Crude prices rose in early trading Dec. 10 on indications of stronger Chinese imports, but those gains disappeared in a later selloff in the New York market on concerns US demand will fall. The result was a general decline in energy prices.
However, oil prices were up slightly in early trading Dec. 11 ahead of a meeting of Federal Reserve System executives due to general hope they will approve another bond-buying program later this week.
“This morning, we’ve seen some support from a weaker dollar, although once again it is Brent that is benefiting the most,” said Marc Ground at Standard New York Securities Inc., the Standard Bank Group. “Speculation is growing that the Fed will announce further quantitative easing. We expect that this will be the case with the expiring Operation Twist [a program to sell shorter-term securities and buy longer-term bonds to reduce long-term interest rates and encourage borrowing and spending (OGJ Online, June 21, 2012)] replaced by outright bond purchases. Essentially, we foresee an announcement committing to open-ended bond purchases of $45 billion/month, in addition to the $40 billion/month open-ended commitment to buy mortgage-backed securities. Such a move would certainly lift commodity markets on the expectation of continued investor interest.”
Analysts in the Houston office of Raymond James & Associates Inc. noted broader markets continued to gain ground Dec. 10 with the Dow Jones Industrial Average up slightly (0.1%) for the fourth straight session. “The gain came on improved Chinese statistics and with comments from President Barack Obama that he is ‘willing to compromise a little bit’ on the fiscal cliff issues,” they said. Still, Congress has made no progress in compromising on a fiscal federal budget, with the US economy still moving toward the resulting fiscal cliff at the end of this year.
Despite the positive Chinese economic data, crude prices fell Dec. 10 for the fifth straight session (down 0.4%) to the lowest prices in nearly 1 month. Natural gas tumbled 2.5% on warmer than normal weather forecasts. The SIG Oil Exploration & Production Index followed the commodities trading down 1.3% while the Oil Service Index was flat.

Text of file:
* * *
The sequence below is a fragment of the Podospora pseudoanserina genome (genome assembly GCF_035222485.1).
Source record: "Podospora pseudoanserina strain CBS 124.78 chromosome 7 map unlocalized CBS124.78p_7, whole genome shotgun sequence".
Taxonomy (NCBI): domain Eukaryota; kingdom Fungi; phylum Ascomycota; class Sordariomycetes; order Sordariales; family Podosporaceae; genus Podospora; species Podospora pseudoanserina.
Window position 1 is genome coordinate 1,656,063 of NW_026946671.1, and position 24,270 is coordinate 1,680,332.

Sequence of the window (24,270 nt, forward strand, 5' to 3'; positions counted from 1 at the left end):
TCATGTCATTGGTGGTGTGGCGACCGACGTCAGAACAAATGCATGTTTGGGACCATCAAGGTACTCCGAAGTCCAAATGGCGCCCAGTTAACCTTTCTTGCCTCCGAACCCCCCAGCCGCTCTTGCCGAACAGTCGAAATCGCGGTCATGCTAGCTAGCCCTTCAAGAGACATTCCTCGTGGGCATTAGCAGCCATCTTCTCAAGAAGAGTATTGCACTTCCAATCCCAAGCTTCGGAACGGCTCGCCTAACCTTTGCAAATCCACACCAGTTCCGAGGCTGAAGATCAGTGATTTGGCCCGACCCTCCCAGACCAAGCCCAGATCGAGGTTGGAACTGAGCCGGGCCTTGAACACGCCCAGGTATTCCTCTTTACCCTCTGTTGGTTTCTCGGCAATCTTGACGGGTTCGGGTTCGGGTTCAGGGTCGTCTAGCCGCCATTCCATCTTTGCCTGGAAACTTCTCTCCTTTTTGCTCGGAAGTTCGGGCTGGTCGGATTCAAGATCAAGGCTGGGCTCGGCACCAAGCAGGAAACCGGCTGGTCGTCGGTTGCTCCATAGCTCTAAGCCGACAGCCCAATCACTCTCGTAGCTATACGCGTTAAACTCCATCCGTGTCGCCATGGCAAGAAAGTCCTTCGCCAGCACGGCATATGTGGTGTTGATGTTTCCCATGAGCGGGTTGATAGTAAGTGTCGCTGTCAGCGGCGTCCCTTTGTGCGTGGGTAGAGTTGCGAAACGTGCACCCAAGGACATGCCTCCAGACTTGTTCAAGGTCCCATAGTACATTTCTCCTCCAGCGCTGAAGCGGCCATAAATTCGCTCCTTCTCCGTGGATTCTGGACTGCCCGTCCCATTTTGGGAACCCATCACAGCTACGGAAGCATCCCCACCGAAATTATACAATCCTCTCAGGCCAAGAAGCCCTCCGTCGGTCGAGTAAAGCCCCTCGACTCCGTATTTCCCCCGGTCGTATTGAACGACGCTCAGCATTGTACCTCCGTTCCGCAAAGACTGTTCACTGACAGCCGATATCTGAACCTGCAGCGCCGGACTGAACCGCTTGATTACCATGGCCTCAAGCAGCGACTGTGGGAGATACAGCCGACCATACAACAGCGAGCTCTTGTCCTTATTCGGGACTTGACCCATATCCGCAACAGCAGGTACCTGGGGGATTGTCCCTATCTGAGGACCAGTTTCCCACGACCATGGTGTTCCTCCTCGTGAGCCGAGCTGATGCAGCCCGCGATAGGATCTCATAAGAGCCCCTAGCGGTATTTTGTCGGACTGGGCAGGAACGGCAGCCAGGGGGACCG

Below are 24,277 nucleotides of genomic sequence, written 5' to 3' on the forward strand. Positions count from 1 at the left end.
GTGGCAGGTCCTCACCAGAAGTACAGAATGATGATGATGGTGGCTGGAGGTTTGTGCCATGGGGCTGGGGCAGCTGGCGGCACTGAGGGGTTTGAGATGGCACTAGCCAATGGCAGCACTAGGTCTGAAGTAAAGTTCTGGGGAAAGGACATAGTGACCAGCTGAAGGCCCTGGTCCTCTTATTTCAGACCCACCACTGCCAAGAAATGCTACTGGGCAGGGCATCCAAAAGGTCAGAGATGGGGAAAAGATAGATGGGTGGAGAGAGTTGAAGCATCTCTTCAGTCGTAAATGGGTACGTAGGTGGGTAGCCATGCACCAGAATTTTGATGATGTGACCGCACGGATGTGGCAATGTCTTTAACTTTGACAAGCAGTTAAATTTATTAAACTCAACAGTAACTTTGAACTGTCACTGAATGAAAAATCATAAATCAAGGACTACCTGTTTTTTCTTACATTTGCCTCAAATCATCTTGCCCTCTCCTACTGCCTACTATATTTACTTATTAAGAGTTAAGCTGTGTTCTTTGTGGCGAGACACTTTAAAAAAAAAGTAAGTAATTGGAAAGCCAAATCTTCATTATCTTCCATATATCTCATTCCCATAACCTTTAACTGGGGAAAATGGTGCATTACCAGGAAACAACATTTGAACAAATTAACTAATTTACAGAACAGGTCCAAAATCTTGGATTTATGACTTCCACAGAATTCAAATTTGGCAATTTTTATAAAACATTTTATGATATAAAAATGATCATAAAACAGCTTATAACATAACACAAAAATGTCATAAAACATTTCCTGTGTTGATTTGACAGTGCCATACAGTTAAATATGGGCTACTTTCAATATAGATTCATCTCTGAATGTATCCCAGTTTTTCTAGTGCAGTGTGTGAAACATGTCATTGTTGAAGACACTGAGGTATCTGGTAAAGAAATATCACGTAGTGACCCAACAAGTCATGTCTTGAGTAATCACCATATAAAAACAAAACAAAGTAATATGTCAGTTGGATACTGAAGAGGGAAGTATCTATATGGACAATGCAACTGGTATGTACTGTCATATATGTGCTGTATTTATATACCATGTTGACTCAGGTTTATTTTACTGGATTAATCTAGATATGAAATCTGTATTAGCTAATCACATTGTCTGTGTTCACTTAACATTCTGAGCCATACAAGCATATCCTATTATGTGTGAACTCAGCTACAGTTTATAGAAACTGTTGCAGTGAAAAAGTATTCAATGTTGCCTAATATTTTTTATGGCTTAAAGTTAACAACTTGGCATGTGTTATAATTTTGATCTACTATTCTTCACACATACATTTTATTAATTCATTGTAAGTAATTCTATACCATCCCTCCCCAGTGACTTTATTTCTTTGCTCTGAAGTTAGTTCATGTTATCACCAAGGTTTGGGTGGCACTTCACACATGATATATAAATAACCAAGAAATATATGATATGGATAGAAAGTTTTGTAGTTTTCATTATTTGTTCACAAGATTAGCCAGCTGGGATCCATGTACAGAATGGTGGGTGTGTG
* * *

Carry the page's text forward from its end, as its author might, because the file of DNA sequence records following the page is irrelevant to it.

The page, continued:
The previous upward momentum of West Texas Intermediate prices “has been considerably muted, indicative of continued worries over the strength of the US economy and the negative impact that the impending fiscal cliff might already have had on consumer and investor confidence and consequently expenditure and investment decisions,” said Ground. “The market is struggling to shake off concerns over weakening US crude demand, despite relatively positive macro data out recently. Crude and product inventory data is keeping these demand concerns alive.”
In other news, ExxonMobil Corp. said in its latest long-term energy outlook rapid production growth in the US and Canada will lead to North America becoming a net exporter of oil and gas by the middle of the next decade (OGJ Online, Dec. 11, 2012). The company predicted natural gas will account for 30% of global electricity generation by 2040, up from less than 25% today.
The January contract for benchmark US sweet, light crudes declined 37¢ to $85.56/bbl Dec. 10 on the New York Mercantile Exchange. The February contract decreased 40¢ to $86.10/bbl. On the US spot market, WTI at Cushing, Okla., followed the front-month future contract down 37¢ to $85.56/bbl.
Heating oil for January delivery dipped 1.91¢ to $2.90/gal on NYMEX. Reformulated stock for oxygenate blending for the same month inched up 0.07¢ but closed essentially unchanged for the third consecutive session at a rounded $2.60/gal.
The January natural gas contract fell 9.1¢ to $3.46/MMbtu on NYMEX. On the US spot market, gas at Henry Hub, La., increased 2.8¢ to $3.63/MMbtu.
In London, the January IPE contract for North Sea Brent gained 31¢ to $107.33/bbl. Gas oil for December lost $2 to $903.75/tonne.
The average price for the Organization of Petroleum Exporting Countries’ basket of 12 benchmark crudes was up 26¢ to $105.01/bbl.
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